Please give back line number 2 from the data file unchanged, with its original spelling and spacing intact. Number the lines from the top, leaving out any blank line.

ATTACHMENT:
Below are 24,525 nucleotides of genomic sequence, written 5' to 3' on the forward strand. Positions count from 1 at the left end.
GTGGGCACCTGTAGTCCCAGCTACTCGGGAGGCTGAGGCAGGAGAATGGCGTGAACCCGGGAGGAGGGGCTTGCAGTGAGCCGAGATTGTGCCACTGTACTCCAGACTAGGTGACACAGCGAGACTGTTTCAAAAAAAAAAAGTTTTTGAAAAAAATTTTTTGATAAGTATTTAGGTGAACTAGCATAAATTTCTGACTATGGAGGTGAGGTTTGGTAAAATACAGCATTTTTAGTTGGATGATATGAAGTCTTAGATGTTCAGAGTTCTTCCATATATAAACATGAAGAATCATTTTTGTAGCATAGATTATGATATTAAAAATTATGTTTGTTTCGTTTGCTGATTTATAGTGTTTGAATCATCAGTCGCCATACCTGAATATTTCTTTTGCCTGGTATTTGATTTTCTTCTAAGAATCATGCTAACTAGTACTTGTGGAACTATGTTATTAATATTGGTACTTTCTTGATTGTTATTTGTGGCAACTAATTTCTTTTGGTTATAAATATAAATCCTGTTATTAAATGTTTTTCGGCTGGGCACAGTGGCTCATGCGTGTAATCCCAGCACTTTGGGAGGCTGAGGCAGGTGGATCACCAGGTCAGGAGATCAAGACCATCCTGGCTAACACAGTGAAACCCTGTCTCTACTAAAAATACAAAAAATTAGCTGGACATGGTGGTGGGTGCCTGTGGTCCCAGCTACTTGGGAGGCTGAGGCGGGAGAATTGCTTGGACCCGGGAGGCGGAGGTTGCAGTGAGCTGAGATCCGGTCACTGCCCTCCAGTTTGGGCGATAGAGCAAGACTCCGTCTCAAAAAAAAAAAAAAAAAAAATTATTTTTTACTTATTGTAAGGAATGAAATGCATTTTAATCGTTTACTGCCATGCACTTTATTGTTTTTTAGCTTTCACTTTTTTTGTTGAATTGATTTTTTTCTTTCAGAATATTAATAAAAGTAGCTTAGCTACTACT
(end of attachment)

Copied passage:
GTGGGCACCTGTAGTCCCAGCTACTCGGGAGGCTGAGGCAGGAGAATGGCGTGAACCCGGGAGGAGGGGCTTGCAGTGAGCCGAGATTGTGCCACTGTACTCCAGACTAGGTGACACAGCGAGACTGTTTCAAAAAAAAAAAGTTTTTGAAAAAAATTTTTTGATAAGTATTTAGGTGAACTAGCATAAATTTCTGACTATGGAGGTGAGGTTTGGTAAAATACAGCATTTTTAGTTGGATGATATGAAGTCTTAGATGTTCAGAGTTCTTCCATATATAAACATGAAGAATCATTTTTGTAGCATAGATTATGATATTAAAAATTATGTTTGTTTCGTTTGCTGATTTATAGTGTTTGAATCATCAGTCGCCATACCTGAATATTTCTTTTGCCTGGTATTTGATTTTCTTCTAAGAATCATGCTAACTAGTACTTGTGGAACTATGTTATTAATATTGGTACTTTCTTGATTGTTATTTGTGGCAACTAATTTCTTTTGGTTATAAATATAAATCCTGTTATTAAATGTTTTTCGGCTGGGCACAGTGGCTCATGCGTGTAATCCCAGCACTTTGGGAGGCTGAGGCAGGTGGATCACCAGGTCAGGAGATCAAGACCATCCTGGCTAACACAGTGAAACCCTGTCTCTACTAAAAATACAAAAAATTAGCTGGACATGGTGGTGGGTGCCTGTGGTCCCAGCTACTTGGGAGGCTGAGGCGGGAGAATTGCTTGGACCCGGGAGGCGGAGGTTGCAGTGAGCTGAGATCCGGTCACTGCCCTCCAGTTTGGGCGATAGAGCAAGACTCCGTCTCAAAAAAAAAAAAAAAAAAAATTATTTTTTACTTATTGTAAGGAATGAAATGCATTTTAATCGTTTACTGCCATGCACTTTATTGTTTTTTAGCTTTCACTTTTTTTGTTGAATTGATTTTTTTCTTTCAGAATATTAATAAAAGTAGCTTAGCTACTACT